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  Partner: UNT Libraries
 Decade: 1990-1999
 Degree Discipline: Biochemistry
 Collection: UNT Theses and Dissertations
N-Acylethanolamines and Plant Phospholipase D

N-Acylethanolamines and Plant Phospholipase D

Date: December 1998
Creator: Brown, Shea Austin
Description: Recently, three distinct isoforms of phospholipase D (PLD) were identified in Arabidopsis thaliana. PLD α represents the well-known form found in plants, while PLD β and γ have been only recently discovered (Pappan et al., 1997b; Qin et al., 1997). These isoforms differ in substrate selectivity and cofactors required for activity. Here, I report that PLD β and γ isoforms were active toward N-acylphosphatidylethanolamine (NAPE), but PLD α was not. The ability of PLD β and γ to hydrolyze NAPE marks a key difference from PLD α. N-acylethanolamines (NAE), the hydrolytic products of NAPE by PLD β and γ, inhibited PLD α from castor bean and cabbage. Inhibition of PLD α by NAE was dose-dependent and inversely proportional to acyl chain length and degree of unsaturation. Enzyme kinetic analysis suggested non-competitive inhibition of PLD α by NAE 14:0. In addition, a 1.2-kb tobacco (Nicotiana tabacum L.) cDNA fragment was isolated that possessed a 74% amino acid identity to Arabidopsis PLD β indicating that this isoform is expressed in tobacco cells. Collectively, these results provide evidence for NAE producing PLD activities and suggest a possible regulatory role for NAE with respect to PLD α.
Contributing Partner: UNT Libraries
Application of Synthetic Peptides as Substrates for Reversible Phosphorylation

Application of Synthetic Peptides as Substrates for Reversible Phosphorylation

Date: August 1992
Creator: Abukhalaf, Imad Kazem
Description: Two highly homologous synthetic peptides MLC(3-13) (K-R-A-K-A-K-T-TK-K-R-G) and MLC(5-13) (A-K-A-K-T-T-K-K-R-G) corresponding to the amino terminal amino acid sequence of smooth muscle myosin light chain were utilized as substrates for protein kinase C purified from murine lymphosarcoma tumors to determine the role of the primary amino acid sequence of protein kinase C substrates in defining the lipid (phosphatidyl serine and diacylglycerol) requirements for the activation of the enzyme. Removal of the basic residues lysine and arginine from the amino terminus of MLC(3-13) did not have a significant effect on the Ka value of diacylglycerol. The binding of effector to calcium-protein kinase C appears to be random since binding of one effector did not block the binding of the other.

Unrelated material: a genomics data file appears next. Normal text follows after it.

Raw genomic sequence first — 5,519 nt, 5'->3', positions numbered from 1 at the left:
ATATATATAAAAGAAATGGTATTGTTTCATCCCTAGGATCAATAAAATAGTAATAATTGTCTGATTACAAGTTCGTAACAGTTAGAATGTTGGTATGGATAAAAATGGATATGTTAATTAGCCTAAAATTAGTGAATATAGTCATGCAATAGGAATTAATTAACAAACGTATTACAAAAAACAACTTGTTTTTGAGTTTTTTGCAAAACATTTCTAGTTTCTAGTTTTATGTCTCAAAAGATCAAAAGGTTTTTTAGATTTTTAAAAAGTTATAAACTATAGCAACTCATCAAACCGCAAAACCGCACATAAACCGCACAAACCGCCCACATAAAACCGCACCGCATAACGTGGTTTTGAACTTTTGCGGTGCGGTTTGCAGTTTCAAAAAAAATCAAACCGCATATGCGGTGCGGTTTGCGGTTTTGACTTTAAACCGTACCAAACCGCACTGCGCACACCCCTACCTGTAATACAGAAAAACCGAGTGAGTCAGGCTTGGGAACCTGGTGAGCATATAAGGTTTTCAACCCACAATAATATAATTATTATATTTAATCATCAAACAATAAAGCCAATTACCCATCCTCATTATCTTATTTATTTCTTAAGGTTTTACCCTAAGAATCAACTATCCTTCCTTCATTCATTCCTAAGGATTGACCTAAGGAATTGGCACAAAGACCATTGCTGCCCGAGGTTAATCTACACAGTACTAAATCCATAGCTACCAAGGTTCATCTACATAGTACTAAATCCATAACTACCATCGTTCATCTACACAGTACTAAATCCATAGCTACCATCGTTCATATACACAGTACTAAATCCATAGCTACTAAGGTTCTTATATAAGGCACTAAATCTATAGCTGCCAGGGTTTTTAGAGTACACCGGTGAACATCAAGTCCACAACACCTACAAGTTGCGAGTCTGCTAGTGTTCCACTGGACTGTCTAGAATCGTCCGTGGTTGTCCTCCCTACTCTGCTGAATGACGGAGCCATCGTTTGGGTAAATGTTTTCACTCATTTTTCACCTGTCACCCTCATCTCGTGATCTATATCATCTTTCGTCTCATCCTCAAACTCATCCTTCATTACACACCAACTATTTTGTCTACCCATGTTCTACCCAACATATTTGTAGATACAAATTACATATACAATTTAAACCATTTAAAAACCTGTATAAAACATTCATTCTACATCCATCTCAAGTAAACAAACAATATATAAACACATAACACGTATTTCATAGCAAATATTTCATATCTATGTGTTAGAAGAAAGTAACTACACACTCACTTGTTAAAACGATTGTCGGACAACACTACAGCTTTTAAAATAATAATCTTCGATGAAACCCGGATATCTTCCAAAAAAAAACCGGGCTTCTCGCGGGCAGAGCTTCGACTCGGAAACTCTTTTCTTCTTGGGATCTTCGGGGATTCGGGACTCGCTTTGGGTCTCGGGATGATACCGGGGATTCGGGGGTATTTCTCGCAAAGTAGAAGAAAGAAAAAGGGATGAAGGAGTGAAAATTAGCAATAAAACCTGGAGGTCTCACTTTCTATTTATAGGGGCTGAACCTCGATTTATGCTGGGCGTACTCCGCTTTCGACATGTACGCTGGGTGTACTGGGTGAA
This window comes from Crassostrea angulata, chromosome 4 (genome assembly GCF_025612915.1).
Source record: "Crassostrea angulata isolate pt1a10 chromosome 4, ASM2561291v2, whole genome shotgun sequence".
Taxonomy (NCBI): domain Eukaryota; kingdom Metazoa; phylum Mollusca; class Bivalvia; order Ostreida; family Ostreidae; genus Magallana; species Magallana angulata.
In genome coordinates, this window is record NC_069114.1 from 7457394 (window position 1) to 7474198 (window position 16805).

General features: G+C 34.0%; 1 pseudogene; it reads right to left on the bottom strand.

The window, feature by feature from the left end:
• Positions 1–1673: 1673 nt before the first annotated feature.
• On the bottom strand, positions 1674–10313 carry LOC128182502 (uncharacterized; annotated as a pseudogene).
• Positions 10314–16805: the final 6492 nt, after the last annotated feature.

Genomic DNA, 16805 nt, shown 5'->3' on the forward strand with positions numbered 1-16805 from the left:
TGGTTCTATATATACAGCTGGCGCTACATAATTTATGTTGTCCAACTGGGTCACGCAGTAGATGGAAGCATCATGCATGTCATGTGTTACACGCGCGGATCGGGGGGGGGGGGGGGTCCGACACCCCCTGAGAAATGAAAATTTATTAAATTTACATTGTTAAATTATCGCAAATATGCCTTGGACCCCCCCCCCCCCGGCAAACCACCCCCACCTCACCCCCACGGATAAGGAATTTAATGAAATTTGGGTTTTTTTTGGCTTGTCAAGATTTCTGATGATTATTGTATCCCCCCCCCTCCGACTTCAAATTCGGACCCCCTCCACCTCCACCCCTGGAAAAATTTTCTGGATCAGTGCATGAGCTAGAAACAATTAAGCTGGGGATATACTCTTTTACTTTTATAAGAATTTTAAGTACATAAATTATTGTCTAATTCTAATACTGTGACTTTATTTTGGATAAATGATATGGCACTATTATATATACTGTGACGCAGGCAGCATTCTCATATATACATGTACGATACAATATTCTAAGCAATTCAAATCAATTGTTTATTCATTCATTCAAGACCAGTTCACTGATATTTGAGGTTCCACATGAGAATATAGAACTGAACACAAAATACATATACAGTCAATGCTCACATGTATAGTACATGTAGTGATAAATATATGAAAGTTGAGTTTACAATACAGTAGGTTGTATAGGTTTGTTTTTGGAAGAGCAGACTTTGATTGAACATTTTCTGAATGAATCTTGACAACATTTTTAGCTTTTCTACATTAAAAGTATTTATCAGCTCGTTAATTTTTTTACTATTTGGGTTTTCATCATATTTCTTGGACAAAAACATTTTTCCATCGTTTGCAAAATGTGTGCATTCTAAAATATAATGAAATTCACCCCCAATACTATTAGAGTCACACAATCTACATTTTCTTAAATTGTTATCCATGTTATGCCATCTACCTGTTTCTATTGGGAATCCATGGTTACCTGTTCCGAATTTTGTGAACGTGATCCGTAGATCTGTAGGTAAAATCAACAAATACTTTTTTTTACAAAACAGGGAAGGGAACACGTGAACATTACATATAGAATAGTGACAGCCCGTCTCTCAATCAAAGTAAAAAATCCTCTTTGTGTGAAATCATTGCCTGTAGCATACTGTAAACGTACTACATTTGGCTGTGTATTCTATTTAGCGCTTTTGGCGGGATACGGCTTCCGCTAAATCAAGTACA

Contributing Partner: UNT Libraries
Cottonseed Microsomal N-Acylphosphatidylethanolamine Synthase: Identification, Purification and Biochemical Characterization of a Unique Acyltransferase

Cottonseed Microsomal N-Acylphosphatidylethanolamine Synthase: Identification, Purification and Biochemical Characterization of a Unique Acyltransferase

Date: December 1998
Creator: McAndrew, Rosemary S. (Rosemary Smith)
Description: N-Acylphosphatidylethanoiamine (NAPE) is synthesized in the microsomes of cotton seedlings by a mechanism that is possibly unique to plants, the ATP-, Ca2+-, and CoA-independent acylation ofphosphatidylethanolamine (PE) with unesterified free fatty acids (FFAs), catalyzed by NAPE synthase. A photoreactive free fatty acid analogue, 12-[(4- azidosalicyl)amino]dodecanoic acid (ASD), and its 125I-labeled derivative acted as substrates for the NAPE synthase enzyme.
Contributing Partner: UNT Libraries
Identification of Endogenous Substrates for ADP-Ribosylation in Rat Liver

Identification of Endogenous Substrates for ADP-Ribosylation in Rat Liver

Date: May 1992
Creator: Loflin, Paul T. (Paul Tracey)
Description: Bacterial toxins have been shown to modify animal cell proteins in vivo with ADPR. Animal cells also contain endogenous enzymes that can modify proteins. Indirect evidence for the existence in vivo of rat liver proteins modified by ADPR on arginine residues has been reported previously. Presented here is direct evidence for the existence of ADP-ribosylarginine in rat liver proteins. Proteins were subjected to exhaustive protease digestion and ADP-ribosyl amino acids were isolated by boronate chromatography.
Contributing Partner: UNT Libraries
Nucleotide Inhibition of Glyoxalase II

Nucleotide Inhibition of Glyoxalase II

Date: May 1999
Creator: Gillis, Glen S
Description: The glyoxalase system mediates the conversion of methylglyoxal, a toxic ketoaldehyde, to D-lactic acid. The system is composed of two enzymes, glyoxalase I (Glo-I) and glyoxalase II (Glo-II), and exhibits an absolute requirement for a catalytic quantity of glutathione (GSH). Glo-I catalyzes the isomerization of a hemithioacetal, formed non-enzymatically from methylglyoxal and GSH, to the corresponding a -D-hydroxyacid thioester, s-D-lactoylglutathione (SLG). Glo-II catalyzes the irreversible breakdown of SLG to D-lactate and GSH. We have observed that ATP or GTP significantly inhibits the Glo-II activity of tissue homogenates from various sources. We have developed a rapid, one step chromatography procedure to purify Glo-II such that the purified enzyme remains "sensitive" to inhibition by ATP or GTP (Glo-II-s). Studies indicate that inhibition of Glo-II-s by nucleotides is restricted to ATP, GTP, ADP, and GDP, with ATP appearing most effective. Kinetics studies have shown that ATP acts as a partial non-competitive inhibitor of Glo-II-s activity, and further suggest that two kinetically distinguishable forms of the enzyme exist. The sensitivity of pure Glo-II-s to nucleotide inhibition is slowly lost on storage even at -80° C. This loss is accelerated at higher temperatures or in the presence of ATP. Kinetics studies on the resultant "insensitive" ...
Contributing Partner: UNT Libraries